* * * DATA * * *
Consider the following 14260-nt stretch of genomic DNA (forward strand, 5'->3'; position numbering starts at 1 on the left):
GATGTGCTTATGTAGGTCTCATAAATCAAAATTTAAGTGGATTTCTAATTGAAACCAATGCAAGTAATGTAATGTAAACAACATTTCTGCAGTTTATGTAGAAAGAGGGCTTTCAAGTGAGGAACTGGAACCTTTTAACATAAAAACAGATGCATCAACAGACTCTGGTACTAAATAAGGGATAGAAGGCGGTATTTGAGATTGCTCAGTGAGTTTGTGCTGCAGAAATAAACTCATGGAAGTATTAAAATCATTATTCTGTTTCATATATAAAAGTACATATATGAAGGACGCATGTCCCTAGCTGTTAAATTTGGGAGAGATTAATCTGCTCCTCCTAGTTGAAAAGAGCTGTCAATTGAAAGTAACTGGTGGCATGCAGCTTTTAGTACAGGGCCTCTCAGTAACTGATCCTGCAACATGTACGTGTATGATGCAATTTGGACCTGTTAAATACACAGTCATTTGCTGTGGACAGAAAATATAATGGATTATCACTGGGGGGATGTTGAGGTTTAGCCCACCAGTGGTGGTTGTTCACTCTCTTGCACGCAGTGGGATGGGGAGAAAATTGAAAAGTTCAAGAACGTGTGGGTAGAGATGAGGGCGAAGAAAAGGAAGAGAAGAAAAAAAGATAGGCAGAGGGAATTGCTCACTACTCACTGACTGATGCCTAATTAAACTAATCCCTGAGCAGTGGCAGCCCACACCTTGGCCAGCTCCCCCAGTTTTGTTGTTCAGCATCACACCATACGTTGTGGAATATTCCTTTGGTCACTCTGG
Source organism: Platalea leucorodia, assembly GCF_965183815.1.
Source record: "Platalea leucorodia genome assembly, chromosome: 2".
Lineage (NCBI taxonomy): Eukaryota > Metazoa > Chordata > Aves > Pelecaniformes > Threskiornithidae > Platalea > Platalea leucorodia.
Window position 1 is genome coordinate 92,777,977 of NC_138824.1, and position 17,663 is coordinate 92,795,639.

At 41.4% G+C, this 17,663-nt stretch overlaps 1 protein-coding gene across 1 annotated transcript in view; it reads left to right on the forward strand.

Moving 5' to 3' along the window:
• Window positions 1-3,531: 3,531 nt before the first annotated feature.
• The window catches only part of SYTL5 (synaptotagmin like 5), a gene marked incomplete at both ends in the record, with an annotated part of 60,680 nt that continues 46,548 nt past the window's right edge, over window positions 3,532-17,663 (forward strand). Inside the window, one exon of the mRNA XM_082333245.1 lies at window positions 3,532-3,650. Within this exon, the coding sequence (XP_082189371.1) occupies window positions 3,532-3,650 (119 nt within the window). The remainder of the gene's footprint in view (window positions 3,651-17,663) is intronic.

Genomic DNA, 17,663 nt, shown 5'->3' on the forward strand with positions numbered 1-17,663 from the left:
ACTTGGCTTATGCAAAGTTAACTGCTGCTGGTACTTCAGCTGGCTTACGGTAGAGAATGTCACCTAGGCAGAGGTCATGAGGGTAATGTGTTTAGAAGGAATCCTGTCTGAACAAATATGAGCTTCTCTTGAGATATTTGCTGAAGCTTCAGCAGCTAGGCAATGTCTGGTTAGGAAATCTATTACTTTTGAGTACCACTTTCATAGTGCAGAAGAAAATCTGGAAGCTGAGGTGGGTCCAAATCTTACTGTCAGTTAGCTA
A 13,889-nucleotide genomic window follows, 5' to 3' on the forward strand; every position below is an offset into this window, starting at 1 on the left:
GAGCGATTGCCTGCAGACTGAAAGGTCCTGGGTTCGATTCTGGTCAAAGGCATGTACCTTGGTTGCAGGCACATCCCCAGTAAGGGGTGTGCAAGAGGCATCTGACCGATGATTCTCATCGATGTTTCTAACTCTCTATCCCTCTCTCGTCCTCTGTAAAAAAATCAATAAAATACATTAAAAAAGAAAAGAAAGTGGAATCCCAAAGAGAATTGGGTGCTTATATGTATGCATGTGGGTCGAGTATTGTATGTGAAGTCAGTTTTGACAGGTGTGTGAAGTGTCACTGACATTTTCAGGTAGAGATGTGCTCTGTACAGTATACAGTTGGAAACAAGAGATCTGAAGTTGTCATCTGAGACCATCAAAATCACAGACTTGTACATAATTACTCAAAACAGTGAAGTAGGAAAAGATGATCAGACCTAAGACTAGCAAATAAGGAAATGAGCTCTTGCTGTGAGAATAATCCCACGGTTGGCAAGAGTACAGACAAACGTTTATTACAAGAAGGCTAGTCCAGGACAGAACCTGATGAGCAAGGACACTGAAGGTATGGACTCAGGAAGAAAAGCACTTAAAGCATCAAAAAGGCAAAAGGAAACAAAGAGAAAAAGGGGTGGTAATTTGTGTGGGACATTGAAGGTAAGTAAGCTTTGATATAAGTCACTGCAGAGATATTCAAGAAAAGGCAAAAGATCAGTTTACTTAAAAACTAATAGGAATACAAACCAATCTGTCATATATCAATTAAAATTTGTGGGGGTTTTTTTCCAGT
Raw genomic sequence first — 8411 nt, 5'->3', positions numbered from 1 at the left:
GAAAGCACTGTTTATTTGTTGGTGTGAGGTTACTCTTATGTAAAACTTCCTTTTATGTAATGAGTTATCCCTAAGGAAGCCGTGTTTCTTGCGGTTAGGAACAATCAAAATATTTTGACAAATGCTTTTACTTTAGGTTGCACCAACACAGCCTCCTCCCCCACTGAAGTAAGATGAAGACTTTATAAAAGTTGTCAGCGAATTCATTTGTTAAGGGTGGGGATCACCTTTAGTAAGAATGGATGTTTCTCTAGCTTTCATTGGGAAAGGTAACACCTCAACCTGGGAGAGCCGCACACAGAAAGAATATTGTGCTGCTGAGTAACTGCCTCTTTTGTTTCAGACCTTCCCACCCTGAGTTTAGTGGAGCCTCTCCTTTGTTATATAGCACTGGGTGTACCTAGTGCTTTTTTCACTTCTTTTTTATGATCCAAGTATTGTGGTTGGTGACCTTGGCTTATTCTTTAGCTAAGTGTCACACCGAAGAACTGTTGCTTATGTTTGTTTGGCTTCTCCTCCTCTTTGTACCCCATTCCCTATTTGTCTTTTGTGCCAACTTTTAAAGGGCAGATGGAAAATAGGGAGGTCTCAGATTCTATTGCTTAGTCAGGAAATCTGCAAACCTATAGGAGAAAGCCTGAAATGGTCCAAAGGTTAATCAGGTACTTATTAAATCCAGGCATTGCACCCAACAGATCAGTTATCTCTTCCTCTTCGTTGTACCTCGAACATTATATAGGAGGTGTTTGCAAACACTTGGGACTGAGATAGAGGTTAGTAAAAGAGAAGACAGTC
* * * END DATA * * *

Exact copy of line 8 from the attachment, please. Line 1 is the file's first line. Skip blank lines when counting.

Moving 5' to 3' along the window: